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The naked diva rebuts unpaid criticism: ‘artists are free to decide how they share their talent’

Amanda Palmer, the kickstart millionairess, has flashed back at global criticism of her call for ‘professional-ish’ musicians to join her tour on a no-fee basis. She says it’s up to every artist to decide whether he or she wants to get paid and how much. In her own troupe, she adds, everyone’s on different rates.

There is substance to her argument. It’s a healthy corrective to the one-fee-fits-all that prevails in many ensembles, but she fails to acknowledge the difference between an artist freely deciding to waive a fee and an employer – herself – declaring that she won’t pay.

Here’s the letter that triggered Amanda’s pang of concsience. And here’s her response itself.

UPDATE: A Boston musician, acquaintance of Amanda’s lays down ground rules here on when you should play for free.

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Comments

  1. The average brain surgeon has about as much training and skill as a good musician. No doubt if Ms Palmer ever needs one, she will be happy to accept one for free from her fan base.

  2. Gary Carpenter says:

    The blog banner-head reads ‘Amanda Palmer and The Grand Theft Orchestra’. I’d take that as a sign!

  3. I can’t say I am convinced at all by the lengthy response. The elite system in music where the top guys get fat earning millions and the rest are expected to keep quiet and eat cake if they can find some is fundamentally unreasonable. Under the present economic pressures the insult has become greater because musicians are even being denied living wage income and are expected to work for nothing while the stars swan around in their limos checking their bank statements and offshore tax arrangements.

    The situation is not so different with major orchestras and opera companies paying big name conductors and soloists fees comparable with the money all of the total of the rest of the orchestra earn added together. Coincidentally quite a few orchestral concerts lose money comparable with the cost of the conductor and soloists, which amount ends up covered in the UK by public money funding.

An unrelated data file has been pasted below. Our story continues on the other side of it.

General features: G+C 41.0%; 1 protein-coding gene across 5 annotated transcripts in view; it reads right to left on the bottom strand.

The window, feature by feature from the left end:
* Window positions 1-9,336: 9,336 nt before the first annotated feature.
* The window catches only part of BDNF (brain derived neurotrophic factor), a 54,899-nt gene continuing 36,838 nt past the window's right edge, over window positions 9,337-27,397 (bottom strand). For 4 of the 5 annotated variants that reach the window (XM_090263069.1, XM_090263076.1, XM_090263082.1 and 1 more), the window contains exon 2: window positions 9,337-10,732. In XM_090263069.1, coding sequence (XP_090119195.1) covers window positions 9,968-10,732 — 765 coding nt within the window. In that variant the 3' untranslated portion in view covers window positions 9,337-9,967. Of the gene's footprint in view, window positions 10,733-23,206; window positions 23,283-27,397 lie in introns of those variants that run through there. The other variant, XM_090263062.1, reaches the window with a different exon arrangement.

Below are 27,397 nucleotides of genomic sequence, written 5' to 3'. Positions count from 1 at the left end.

Time for change. Wherever you look, the ‘rank and file’ musician is not valued as he/she should be.

    • DEBORAH PROCTER says:

      Interesting point Bill. In addition I always wonder why in the days of environmental concern and internet marketing why so much money is spent on super super glossy season brochures. How much budget for classical music goes needlessly on print and design?

      Equally this issue brings to my mind tango pianist and composer Osvaldo Pedro Pugliese. He is seen in Argentina as the saint of musicians, with his picture put on equipment and music cases for luck. Musicians from all genres in Argentina will say “Pugliese, Pugliese, Pugliese” for luck. This tradition comes not because they all like his music but because he was renowned for his communist politics which led to a custom of paying his musicians exactly the same as he himself received.

      It might not always be possible to act like a saint but it is important to at least try. Working for free is relative to what the rest of the people in the building are being paid.

      • Somewhat off the topic of Amanda Palmer, a note re the matter of glossy season brochures:
        1. Matte printing is in most situations *more expensive* than coated (i.e. “glossy”) options. The sheen may look more expensive but it’s quicker and cheaper.
        2. “Bad design” will often cost you just as much as “good design”. I’ve seen imaginative and delightful brochures that have cost no more than dull and poorly laid-out brochures. So just because it looks gorgeous doesn’t necessarily mean that it was outrageously expensive. In some cases a design agency may even provide a non-profit with pro-bono or in-kind sponsorship work if they’re attracted to the creative possibilities.
        3. Especially for very busy orchestral concert seasons of 30 to 40 distinct programs, presenting concert information on-screen just doesn’t cut it . Concert-goers still want something they can hold in their hands and flip through and write on, perhaps even keep as a souvenir once the season is over; and the classical music demographic still includes many who are not active online or online at all. A lot of organisations are now issuing pdfs of their brochures as well, which is a great move, but it will be a long time before pdfs/e-books/apps and the like completely replace the printed article.